The Last Templar: The First Knights Templar Mystery
Avon, 2004 (1995)
Hardcover, Paperback, Audio
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Reviewed by Mary Ann Smyth
ichael Jecks has combined two of my reading loves – mystery and history – in
The Last Templar
. And done it well. Very well, in fact.
imon Puttock has just been appointed bailiff of Lydford Castle in the year 1316, when a man is found dead in a home destroyed by fire. Not the way to start a new career. Shortly after that, a traveling abbott is found burned at the stake – well, in fact tied to a tree. But burned, nonetheless, as a heretic might be put to his death. When travelers are also attacked, Simon feels enough is enough and pursues the attackers.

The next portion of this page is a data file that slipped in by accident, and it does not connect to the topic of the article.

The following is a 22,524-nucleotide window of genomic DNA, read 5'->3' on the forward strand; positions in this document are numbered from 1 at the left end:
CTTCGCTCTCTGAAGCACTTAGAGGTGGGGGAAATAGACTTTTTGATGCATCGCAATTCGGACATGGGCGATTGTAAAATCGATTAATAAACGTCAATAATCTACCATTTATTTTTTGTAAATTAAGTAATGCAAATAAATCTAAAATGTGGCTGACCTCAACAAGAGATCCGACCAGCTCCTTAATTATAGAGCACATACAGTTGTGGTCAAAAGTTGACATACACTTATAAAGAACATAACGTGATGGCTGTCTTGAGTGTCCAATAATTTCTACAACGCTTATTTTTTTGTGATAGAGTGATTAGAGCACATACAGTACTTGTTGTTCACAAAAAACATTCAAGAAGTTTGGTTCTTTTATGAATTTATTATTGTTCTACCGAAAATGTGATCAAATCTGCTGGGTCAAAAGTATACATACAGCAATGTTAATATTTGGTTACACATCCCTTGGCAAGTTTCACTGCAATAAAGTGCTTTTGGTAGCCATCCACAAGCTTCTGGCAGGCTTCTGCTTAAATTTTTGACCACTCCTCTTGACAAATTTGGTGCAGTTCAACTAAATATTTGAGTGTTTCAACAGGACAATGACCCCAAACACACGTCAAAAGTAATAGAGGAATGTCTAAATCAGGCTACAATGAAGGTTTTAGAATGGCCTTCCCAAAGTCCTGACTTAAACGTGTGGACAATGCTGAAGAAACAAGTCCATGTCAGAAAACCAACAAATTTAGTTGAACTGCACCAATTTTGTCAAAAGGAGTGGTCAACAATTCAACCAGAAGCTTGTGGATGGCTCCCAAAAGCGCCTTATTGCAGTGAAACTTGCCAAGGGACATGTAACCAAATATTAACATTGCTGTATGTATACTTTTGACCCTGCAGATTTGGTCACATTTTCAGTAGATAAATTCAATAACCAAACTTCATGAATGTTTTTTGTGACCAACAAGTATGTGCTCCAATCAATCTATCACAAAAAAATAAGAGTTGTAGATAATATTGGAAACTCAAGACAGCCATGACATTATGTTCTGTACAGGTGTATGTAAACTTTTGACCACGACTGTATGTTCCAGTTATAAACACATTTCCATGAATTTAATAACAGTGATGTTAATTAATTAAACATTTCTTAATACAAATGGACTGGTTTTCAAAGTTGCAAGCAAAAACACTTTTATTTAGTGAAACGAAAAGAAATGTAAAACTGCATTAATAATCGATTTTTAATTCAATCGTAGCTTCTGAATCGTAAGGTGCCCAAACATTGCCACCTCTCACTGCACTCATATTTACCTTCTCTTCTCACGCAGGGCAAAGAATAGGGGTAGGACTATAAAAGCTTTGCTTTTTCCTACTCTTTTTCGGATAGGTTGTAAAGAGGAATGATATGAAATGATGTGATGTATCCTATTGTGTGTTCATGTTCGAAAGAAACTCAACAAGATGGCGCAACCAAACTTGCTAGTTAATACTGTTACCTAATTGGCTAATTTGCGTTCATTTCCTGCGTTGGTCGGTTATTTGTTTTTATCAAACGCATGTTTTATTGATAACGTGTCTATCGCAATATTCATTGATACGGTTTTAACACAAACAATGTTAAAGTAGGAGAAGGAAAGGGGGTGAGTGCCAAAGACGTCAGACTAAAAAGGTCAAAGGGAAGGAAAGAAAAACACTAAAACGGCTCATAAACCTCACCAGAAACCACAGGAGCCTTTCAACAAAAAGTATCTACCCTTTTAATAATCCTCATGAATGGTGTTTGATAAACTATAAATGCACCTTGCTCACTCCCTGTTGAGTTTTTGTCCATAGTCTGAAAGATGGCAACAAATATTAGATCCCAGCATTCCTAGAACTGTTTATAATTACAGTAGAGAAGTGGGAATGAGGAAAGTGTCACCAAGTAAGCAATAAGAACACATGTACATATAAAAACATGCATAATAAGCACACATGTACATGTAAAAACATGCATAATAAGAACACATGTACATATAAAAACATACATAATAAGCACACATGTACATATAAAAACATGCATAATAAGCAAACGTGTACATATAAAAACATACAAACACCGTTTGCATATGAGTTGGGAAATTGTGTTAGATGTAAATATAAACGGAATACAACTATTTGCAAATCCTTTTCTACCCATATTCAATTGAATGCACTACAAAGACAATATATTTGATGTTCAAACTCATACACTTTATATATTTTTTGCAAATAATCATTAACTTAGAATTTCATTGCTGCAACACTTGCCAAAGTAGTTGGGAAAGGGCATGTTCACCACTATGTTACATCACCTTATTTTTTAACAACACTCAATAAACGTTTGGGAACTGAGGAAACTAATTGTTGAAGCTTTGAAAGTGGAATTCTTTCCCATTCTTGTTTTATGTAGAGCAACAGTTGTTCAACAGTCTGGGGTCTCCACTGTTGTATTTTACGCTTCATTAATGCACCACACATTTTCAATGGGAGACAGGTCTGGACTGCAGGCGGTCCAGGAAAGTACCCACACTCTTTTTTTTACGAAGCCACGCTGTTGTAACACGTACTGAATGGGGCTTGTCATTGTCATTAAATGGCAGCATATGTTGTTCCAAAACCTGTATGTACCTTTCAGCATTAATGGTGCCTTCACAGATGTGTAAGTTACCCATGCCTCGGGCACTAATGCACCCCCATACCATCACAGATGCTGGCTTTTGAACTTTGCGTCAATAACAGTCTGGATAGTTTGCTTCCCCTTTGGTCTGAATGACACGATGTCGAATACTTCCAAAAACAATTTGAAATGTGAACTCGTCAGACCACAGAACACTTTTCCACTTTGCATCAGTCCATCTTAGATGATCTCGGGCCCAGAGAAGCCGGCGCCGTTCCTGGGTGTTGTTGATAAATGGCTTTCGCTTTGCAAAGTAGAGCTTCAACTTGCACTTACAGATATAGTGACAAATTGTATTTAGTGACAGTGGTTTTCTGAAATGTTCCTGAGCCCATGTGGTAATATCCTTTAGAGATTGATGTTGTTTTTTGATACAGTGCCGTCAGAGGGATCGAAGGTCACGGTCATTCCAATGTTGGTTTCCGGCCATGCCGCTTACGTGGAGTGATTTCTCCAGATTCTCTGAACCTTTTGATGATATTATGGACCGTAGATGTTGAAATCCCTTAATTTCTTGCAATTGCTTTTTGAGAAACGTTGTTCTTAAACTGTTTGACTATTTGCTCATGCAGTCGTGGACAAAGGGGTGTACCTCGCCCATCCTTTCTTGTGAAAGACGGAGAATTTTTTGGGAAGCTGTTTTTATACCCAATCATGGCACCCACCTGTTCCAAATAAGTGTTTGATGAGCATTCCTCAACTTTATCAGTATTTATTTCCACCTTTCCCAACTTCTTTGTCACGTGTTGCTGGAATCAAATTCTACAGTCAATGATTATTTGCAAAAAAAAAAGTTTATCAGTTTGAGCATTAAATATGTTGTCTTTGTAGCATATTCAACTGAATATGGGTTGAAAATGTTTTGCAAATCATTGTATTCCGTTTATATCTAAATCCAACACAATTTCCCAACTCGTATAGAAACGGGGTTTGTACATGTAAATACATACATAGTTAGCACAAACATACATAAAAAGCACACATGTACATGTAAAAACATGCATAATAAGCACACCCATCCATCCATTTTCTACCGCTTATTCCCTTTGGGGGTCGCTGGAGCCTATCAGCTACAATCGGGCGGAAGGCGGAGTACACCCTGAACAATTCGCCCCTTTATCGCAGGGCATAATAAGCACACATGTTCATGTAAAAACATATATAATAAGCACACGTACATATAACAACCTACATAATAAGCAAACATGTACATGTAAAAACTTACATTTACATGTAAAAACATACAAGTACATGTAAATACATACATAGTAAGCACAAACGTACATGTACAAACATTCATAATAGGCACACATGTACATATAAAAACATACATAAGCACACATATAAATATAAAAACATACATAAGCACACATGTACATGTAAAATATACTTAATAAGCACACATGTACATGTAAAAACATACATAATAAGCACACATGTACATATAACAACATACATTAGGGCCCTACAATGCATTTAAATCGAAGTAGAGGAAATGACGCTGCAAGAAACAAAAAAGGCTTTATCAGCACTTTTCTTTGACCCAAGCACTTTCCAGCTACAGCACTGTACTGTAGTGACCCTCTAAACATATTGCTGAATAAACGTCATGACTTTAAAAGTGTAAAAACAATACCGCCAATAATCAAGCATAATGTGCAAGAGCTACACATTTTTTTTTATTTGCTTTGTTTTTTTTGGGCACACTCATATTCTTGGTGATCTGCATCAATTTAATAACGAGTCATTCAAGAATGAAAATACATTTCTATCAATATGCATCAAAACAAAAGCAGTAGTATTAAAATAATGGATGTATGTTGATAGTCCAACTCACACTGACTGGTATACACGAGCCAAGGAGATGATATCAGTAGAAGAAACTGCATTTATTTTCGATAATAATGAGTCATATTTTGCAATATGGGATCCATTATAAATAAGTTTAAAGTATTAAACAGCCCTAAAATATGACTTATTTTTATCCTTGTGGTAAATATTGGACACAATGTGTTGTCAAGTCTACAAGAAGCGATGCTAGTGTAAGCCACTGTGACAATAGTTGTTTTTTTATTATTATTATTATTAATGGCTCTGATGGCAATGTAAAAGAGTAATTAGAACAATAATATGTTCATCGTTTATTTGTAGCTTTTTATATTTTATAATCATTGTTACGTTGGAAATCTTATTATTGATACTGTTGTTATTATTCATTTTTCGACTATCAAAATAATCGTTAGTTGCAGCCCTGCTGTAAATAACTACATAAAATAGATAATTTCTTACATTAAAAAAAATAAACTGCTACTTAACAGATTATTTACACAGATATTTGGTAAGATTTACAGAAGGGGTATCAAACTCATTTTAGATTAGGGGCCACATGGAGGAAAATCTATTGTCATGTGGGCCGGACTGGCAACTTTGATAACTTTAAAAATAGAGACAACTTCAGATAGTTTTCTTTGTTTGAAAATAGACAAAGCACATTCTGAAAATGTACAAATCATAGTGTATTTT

he Last Templar
is rich in history, and not just in the facts of the times, such as wars, and famines, and droughts, and an inquisition scourging France. This work is involved with the humanity of its characters. How they worked; what they ate; what they wore; what their houses were built of. Chimneys were just coming into their own at that time and Jecks writes of that innovation and the wonder of it.
ir Baldwin Furnshill (a protagonist in a second historical series by Jecks) arrives on the scene in this book - Furnshill and Puttock become immediate friends, which portends well for the future of Jecks' writing.
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